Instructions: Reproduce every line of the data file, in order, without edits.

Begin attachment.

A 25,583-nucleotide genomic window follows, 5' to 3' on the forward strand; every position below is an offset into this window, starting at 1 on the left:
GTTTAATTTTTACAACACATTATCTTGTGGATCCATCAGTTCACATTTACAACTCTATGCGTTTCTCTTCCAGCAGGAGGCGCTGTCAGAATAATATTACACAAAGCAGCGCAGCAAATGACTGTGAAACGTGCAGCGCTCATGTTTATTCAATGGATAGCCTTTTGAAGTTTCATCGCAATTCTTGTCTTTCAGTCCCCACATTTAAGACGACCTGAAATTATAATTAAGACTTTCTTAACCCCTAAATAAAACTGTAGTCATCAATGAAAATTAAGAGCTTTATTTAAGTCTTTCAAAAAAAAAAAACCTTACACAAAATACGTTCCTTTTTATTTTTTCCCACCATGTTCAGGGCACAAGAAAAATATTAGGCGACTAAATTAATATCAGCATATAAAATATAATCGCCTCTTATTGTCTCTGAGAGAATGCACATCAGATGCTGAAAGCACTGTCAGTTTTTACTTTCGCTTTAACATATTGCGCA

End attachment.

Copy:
A 25,583-nucleotide genomic window follows, 5' to 3' on the forward strand; every position below is an offset into this window, starting at 1 on the left:
GTTTAATTTTTACAACACATTATCTTGTGGATCCATCAGTTCACATTTACAACTCTATGCGTTTCTCTTCCAGCAGGAGGCGCTGTCAGAATAATATTACACAAAGCAGCGCAGCAAATGACTGTGAAACGTGCAGCGCTCATGTTTATTCAATGGATAGCCTTTTGAAGTTTCATCGCAATTCTTGTCTTTCAGTCCCCACATTTAAGACGACCTGAAATTATAATTAAGACTTTCTTAACCCCTAAATAAAACTGTAGTCATCAATGAAAATTAAGAGCTTTATTTAAGTCTTTCAAAAAAAAAAAACCTTACACAAAATACGTTCCTTTTTATTTTTTCCCACCATGTTCAGGGCACAAGAAAAATATTAGGCGACTAAATTAATATCAGCATATAAAATATAATCGCCTCTTATTGTCTCTGAGAGAATGCACATCAGATGCTGAAAGCACTGTCAGTTTTTACTTTCGCTTTAACATATTGCGCA